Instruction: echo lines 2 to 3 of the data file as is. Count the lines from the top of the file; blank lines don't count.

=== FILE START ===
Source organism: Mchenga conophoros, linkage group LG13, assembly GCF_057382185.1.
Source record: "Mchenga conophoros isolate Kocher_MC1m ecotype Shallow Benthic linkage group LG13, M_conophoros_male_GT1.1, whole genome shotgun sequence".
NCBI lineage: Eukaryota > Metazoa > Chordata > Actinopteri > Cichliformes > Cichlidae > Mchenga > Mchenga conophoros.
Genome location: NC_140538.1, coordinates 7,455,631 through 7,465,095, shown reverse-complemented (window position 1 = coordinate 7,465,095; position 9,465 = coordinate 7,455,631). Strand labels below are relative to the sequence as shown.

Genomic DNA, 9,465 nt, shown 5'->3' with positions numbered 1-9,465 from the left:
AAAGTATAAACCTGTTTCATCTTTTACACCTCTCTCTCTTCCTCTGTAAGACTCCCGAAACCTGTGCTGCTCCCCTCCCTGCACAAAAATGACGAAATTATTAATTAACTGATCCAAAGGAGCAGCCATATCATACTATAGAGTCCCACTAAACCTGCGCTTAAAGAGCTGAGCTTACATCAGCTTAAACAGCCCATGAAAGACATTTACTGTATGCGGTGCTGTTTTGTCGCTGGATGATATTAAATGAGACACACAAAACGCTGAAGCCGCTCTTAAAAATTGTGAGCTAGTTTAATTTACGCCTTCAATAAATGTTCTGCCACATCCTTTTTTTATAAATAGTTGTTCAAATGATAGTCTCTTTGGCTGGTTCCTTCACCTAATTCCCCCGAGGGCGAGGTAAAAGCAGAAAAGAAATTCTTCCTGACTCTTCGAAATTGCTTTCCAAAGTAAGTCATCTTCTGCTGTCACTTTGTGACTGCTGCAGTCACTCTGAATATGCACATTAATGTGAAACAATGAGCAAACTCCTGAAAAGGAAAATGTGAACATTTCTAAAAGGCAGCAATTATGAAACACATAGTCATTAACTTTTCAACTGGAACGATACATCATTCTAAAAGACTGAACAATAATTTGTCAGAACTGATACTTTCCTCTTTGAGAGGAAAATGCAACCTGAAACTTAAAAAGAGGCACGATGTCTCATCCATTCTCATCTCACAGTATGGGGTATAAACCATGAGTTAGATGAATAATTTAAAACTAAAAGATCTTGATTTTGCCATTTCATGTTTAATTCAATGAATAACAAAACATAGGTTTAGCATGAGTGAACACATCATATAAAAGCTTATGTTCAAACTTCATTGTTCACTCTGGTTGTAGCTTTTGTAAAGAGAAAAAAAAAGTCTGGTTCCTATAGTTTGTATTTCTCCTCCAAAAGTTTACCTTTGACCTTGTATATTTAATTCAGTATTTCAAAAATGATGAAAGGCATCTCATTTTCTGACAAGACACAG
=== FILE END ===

Source record: "Mchenga conophoros isolate Kocher_MC1m ecotype Shallow Benthic linkage group LG13, M_conophoros_male_GT1.1, whole genome shotgun sequence".
NCBI lineage: Eukaryota > Metazoa > Chordata > Actinopteri > Cichliformes > Cichlidae > Mchenga > Mchenga conophoros.